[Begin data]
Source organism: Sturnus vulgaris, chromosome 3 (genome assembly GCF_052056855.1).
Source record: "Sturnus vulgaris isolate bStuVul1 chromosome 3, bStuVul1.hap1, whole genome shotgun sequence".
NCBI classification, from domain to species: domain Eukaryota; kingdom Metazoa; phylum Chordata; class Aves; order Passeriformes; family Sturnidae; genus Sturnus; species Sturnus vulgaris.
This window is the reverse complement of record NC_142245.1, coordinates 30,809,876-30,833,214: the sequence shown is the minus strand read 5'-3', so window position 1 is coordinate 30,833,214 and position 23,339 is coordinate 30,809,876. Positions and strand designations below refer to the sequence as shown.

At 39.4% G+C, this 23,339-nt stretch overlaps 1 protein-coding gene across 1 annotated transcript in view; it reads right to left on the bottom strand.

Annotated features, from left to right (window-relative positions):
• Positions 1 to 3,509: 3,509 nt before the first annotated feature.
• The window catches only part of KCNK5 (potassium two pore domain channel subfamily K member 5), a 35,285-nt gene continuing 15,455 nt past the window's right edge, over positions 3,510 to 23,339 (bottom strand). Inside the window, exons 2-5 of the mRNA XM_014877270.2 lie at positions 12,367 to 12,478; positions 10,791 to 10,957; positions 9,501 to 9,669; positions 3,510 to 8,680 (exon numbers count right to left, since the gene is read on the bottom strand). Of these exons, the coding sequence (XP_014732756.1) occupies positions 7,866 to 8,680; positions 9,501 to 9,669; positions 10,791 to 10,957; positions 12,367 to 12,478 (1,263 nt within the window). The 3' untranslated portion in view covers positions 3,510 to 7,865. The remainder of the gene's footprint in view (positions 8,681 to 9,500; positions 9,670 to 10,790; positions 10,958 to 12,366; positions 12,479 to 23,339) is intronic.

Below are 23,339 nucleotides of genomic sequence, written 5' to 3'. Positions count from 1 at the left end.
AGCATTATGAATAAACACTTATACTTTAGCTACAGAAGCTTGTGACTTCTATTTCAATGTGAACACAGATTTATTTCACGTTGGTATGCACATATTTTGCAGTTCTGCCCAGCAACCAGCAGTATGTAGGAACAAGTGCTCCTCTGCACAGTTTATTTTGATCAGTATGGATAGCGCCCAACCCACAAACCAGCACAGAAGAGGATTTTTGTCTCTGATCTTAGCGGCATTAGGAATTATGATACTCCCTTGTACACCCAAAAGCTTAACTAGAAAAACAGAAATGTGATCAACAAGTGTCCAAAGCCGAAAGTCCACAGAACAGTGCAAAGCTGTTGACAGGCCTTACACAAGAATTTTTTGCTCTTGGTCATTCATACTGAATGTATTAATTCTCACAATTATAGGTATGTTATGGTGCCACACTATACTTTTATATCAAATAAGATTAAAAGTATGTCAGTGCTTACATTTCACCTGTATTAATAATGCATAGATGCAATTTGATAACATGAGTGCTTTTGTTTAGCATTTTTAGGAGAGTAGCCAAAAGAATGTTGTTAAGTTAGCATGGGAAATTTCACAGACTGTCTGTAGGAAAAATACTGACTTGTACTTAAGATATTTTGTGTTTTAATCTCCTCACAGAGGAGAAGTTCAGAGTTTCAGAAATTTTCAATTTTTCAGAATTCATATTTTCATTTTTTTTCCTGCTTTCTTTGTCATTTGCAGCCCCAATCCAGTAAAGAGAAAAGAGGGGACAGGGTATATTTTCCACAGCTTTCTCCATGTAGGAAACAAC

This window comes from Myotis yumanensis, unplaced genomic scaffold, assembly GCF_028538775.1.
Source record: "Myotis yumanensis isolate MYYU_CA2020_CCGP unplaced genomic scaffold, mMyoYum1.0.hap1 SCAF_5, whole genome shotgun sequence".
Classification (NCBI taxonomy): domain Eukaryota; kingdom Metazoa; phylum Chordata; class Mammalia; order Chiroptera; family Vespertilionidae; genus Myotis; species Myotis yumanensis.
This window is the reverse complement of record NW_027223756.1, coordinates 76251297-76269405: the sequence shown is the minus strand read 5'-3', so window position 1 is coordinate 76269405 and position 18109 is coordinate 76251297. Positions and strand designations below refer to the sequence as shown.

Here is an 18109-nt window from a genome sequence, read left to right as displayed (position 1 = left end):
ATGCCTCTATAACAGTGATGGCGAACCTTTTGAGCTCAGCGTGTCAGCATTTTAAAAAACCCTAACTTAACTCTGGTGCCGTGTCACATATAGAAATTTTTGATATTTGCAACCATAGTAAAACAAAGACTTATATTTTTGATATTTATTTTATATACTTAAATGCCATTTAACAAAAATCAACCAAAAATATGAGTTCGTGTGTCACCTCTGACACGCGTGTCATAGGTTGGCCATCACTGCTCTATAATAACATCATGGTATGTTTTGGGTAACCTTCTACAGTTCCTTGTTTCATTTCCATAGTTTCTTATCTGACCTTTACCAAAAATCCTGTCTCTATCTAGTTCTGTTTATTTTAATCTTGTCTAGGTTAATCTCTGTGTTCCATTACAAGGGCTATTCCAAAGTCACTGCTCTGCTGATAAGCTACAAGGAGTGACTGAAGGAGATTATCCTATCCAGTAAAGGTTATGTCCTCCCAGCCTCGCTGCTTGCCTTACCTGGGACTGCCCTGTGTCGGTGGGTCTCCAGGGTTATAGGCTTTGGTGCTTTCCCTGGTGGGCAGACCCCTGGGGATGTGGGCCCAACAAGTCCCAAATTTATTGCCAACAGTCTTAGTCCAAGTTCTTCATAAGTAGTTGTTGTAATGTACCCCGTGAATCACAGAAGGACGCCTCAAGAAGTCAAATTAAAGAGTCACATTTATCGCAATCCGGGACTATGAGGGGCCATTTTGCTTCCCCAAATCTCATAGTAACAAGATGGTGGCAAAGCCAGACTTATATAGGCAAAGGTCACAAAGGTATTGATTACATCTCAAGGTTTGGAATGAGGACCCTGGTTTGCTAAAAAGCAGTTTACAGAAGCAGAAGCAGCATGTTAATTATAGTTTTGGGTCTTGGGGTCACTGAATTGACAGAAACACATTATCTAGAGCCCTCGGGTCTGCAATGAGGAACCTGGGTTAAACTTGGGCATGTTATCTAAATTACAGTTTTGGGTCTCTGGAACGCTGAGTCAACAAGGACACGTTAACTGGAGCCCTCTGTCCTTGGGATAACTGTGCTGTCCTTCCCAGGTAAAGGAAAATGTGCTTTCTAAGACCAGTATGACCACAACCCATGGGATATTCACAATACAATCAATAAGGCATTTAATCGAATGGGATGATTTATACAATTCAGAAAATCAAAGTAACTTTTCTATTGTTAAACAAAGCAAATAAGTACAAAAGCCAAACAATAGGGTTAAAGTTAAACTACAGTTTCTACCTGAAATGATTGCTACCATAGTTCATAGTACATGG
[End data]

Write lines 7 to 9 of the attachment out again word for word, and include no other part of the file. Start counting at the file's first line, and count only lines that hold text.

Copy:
• Positions 1 to 3,509: 3,509 nt before the first annotated feature.
• The window catches only part of KCNK5 (potassium two pore domain channel subfamily K member 5), a 35,285-nt gene continuing 15,455 nt past the window's right edge, over positions 3,510 to 23,339 (bottom strand). Inside the window, exons 2-5 of the mRNA XM_014877270.2 lie at positions 12,367 to 12,478; positions 10,791 to 10,957; positions 9,501 to 9,669; positions 3,510 to 8,680 (exon numbers count right to left, since the gene is read on the bottom strand). Of these exons, the coding sequence (XP_014732756.1) occupies positions 7,866 to 8,680; positions 9,501 to 9,669; positions 10,791 to 10,957; positions 12,367 to 12,478 (1,263 nt within the window). The 3' untranslated portion in view covers positions 3,510 to 7,865. The remainder of the gene's footprint in view (positions 8,681 to 9,500; positions 9,670 to 10,790; positions 10,958 to 12,366; positions 12,479 to 23,339) is intronic.

Below are 23,339 nucleotides of genomic sequence, written 5' to 3'. Positions count from 1 at the left end.